Whether or not this bill passes, the Sierra Club and the Association of Counties fully intends to work with DEP, DACS, the League of Cities, the Florida Pest Management Association, and other interested stakeholders this summer to address the regulation of fertilizer and determine how we can all partner and work together, rather than working against one another.  We want to turn the focus more toward educating homeowners so that they can be better environmental stewards.  But this task force is clearly being pushed by the fertilizer manufacturers, and it is essentially a delayed preemption, because Representative Nelson fully intends to be the Legislator appointed to the task force, and in fact he has already scheduled the first meeting of the group to be held May 23rd in Apopka and we have been invited to attend.  With the makeup of the task force and the intent of the task force,  there is a predetermined outcome here, and it is the preemption of local government regulation.

 

DACS is currently working on a rule that will address the content and labeling of fertilizer sold at retail for homeowner use in Florida.  We support a statewide standard, and we believe it is long overdue.  However, local governments must retain the ability to fill in the gaps where it is necessary to protect water quality, so that we can fulfill our responsibilities under the total maximum daily load program.  As you know, local governments hold stormwater permits that will eventually contain TMDLs.  Without the ability to improve water quality in our communities, we will find ourselves on the hook for compliance and enforcement costs, and we will be forced to leave our impaired waterbodies in a continued state of impairment.

 

The companion bill, SB 1952 by the Commerce Committee, passed the Senate with no amendments, so it does not currently contain the task force language.  There are now additional amendments to HB 1197, one of which may take the preemption off the table, so it appears that the House may take up that bill instead of the Senate version.  It is important to keep in mind that, even if preemption does not occur immediately with this bill, it will very likely occur if this task force in its current form will be making the recommendation.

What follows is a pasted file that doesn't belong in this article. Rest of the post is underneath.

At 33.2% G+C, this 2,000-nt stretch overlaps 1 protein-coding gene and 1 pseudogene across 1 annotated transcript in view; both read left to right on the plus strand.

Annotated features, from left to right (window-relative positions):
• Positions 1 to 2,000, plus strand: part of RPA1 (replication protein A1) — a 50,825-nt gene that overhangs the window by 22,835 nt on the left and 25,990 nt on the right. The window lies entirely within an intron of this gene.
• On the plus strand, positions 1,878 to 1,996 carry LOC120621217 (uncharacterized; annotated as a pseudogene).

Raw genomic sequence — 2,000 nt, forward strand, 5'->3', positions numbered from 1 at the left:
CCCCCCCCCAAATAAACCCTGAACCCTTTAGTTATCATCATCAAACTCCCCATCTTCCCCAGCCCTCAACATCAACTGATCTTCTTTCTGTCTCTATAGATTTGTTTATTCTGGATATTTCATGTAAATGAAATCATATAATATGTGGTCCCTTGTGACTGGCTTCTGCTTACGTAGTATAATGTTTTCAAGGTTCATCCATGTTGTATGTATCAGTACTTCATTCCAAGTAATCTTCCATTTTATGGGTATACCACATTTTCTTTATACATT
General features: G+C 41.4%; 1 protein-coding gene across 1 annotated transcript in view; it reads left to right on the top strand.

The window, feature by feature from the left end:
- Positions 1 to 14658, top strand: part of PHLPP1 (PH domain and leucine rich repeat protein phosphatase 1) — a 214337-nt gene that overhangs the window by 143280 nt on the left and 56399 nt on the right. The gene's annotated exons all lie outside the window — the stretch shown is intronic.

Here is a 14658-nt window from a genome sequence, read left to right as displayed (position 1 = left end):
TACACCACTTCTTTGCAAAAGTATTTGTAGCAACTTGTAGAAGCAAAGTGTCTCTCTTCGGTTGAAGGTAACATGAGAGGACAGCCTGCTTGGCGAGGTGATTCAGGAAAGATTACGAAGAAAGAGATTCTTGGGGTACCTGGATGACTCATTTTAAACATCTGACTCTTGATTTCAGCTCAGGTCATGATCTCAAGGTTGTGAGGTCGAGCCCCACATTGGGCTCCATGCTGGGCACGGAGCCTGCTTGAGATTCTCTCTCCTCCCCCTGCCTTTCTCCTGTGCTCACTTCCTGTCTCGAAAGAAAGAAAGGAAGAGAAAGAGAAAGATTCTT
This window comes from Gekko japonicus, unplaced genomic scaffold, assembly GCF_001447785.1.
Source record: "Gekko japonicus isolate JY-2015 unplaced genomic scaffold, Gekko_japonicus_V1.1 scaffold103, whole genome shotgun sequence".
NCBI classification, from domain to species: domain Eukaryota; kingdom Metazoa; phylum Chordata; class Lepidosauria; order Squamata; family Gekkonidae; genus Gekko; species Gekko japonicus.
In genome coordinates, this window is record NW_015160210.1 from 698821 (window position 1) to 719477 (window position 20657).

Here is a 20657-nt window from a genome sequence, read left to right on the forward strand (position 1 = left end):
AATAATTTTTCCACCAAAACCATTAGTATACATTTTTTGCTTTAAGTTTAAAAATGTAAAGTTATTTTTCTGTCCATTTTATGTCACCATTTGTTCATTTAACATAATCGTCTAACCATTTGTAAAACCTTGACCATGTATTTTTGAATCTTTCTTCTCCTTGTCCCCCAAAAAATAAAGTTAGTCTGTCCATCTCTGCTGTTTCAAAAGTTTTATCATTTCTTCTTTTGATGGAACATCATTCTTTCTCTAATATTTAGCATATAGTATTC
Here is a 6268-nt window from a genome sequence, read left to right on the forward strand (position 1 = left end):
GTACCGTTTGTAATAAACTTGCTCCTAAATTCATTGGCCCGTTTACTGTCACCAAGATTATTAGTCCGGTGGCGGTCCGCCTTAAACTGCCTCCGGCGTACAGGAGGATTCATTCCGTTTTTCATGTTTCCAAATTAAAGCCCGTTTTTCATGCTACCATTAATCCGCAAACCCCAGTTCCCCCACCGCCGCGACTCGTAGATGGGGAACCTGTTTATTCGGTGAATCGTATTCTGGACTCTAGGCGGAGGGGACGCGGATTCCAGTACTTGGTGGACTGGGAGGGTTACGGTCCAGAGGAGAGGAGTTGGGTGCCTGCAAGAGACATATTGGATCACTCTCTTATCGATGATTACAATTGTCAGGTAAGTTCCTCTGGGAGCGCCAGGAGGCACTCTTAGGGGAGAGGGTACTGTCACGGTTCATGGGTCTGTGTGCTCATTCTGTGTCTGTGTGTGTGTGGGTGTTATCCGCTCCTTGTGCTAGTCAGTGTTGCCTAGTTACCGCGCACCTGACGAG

We have had several working groups  and there have been a lot of calls and emails flying,  newspaper articles published,  tempers escalated and lines in the sand have been drawn.

Please continue to inform your Senator and Representative to AVOID government pre-emption and moratorium language. Our message is NO TASK FORCE, NO MORATORIUM, NO PRE-Emption. However, there is a new amendment floating around that COULD  be amended to Senate bill, SB1952, when it comes up for Third reading,  it still has an unfair task force, no longer a moratorium, but has a requirement for the creation of  statewide guidelines, with attention to the geographic regions, recommends methods to ensure local ordinances are based on best available data and science to achieve uniformity among local government ordinance where possible, unless local ordinance variations are necessary to meet mandated state and federal water quality standards.    This new language still places too high a burdon on local governments to prove why they need to have their own ordinance.

 

 

4/21/07:  Fertilizer local government pre-emption language amended 4/20/07 to HB1197. Senator Saunders wants an interim study, however, he believes that there should be a ONE SIZE fits all fertilizer statewide standard. Which would agree to disagree. We know that there has to be flexibility for local governments to have control over fertilizer applications because what works in Tallahassee, doesn't work in Miami, etc. But for now, we need him and the rest of the Senate members to not support legislation this session and to support an interim study. There will be another amendment to what was adopted on Friday. Hopefully we will get the moratorium out and a better task force. BUT we oppose any legislation this session. 

http://www.gainesville.com/apps/pbcs.dll/article?AID=/20070421/LOCAL/704210360/-1/news

 

Apr 21, 2007

House panel backs bill on fertilizer law moratorium

ANNA SCOTT

Sun Tallahassee Bureau

 

TALLAHASSEE - A House council approved a moratorium on local fertilizer laws Friday but agreed to carve out an exception for communities already working on laws to protect their waterways.